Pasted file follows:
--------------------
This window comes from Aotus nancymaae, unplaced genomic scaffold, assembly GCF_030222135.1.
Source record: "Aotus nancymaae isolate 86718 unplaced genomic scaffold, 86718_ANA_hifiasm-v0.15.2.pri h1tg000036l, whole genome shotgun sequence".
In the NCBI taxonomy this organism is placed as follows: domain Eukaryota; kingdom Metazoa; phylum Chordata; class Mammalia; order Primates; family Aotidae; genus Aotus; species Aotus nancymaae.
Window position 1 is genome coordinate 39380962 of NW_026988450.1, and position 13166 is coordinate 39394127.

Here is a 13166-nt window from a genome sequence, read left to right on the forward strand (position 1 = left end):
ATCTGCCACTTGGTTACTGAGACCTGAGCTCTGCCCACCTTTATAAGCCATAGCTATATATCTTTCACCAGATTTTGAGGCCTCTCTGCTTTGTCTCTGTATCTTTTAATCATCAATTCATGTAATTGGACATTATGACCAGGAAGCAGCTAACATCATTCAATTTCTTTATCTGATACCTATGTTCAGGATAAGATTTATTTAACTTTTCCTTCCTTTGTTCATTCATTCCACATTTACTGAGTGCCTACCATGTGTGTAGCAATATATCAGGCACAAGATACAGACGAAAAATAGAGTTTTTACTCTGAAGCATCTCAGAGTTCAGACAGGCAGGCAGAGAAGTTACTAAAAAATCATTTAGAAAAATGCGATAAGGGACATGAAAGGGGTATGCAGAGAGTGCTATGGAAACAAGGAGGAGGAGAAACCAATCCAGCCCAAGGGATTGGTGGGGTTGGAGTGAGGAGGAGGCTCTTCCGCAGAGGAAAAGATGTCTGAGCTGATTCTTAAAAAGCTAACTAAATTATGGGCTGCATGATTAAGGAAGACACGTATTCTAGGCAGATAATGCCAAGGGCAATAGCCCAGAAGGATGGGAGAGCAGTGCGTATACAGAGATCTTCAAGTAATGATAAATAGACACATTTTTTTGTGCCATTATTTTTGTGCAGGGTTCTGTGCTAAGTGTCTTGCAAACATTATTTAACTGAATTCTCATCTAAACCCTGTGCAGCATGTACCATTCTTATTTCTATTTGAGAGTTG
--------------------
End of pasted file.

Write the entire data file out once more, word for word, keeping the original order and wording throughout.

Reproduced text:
This window comes from Aotus nancymaae, unplaced genomic scaffold, assembly GCF_030222135.1.
Source record: "Aotus nancymaae isolate 86718 unplaced genomic scaffold, 86718_ANA_hifiasm-v0.15.2.pri h1tg000036l, whole genome shotgun sequence".
In the NCBI taxonomy this organism is placed as follows: domain Eukaryota; kingdom Metazoa; phylum Chordata; class Mammalia; order Primates; family Aotidae; genus Aotus; species Aotus nancymaae.
Window position 1 is genome coordinate 39380962 of NW_026988450.1, and position 13166 is coordinate 39394127.

Here is a 13166-nt window from a genome sequence, read left to right on the forward strand (position 1 = left end):
ATCTGCCACTTGGTTACTGAGACCTGAGCTCTGCCCACCTTTATAAGCCATAGCTATATATCTTTCACCAGATTTTGAGGCCTCTCTGCTTTGTCTCTGTATCTTTTAATCATCAATTCATGTAATTGGACATTATGACCAGGAAGCAGCTAACATCATTCAATTTCTTTATCTGATACCTATGTTCAGGATAAGATTTATTTAACTTTTCCTTCCTTTGTTCATTCATTCCACATTTACTGAGTGCCTACCATGTGTGTAGCAATATATCAGGCACAAGATACAGACGAAAAATAGAGTTTTTACTCTGAAGCATCTCAGAGTTCAGACAGGCAGGCAGAGAAGTTACTAAAAAATCATTTAGAAAAATGCGATAAGGGACATGAAAGGGGTATGCAGAGAGTGCTATGGAAACAAGGAGGAGGAGAAACCAATCCAGCCCAAGGGATTGGTGGGGTTGGAGTGAGGAGGAGGCTCTTCCGCAGAGGAAAAGATGTCTGAGCTGATTCTTAAAAAGCTAACTAAATTATGGGCTGCATGATTAAGGAAGACACGTATTCTAGGCAGATAATGCCAAGGGCAATAGCCCAGAAGGATGGGAGAGCAGTGCGTATACAGAGATCTTCAAGTAATGATAAATAGACACATTTTTTTGTGCCATTATTTTTGTGCAGGGTTCTGTGCTAAGTGTCTTGCAAACATTATTTAACTGAATTCTCATCTAAACCCTGTGCAGCATGTACCATTCTTATTTCTATTTGAGAGTTG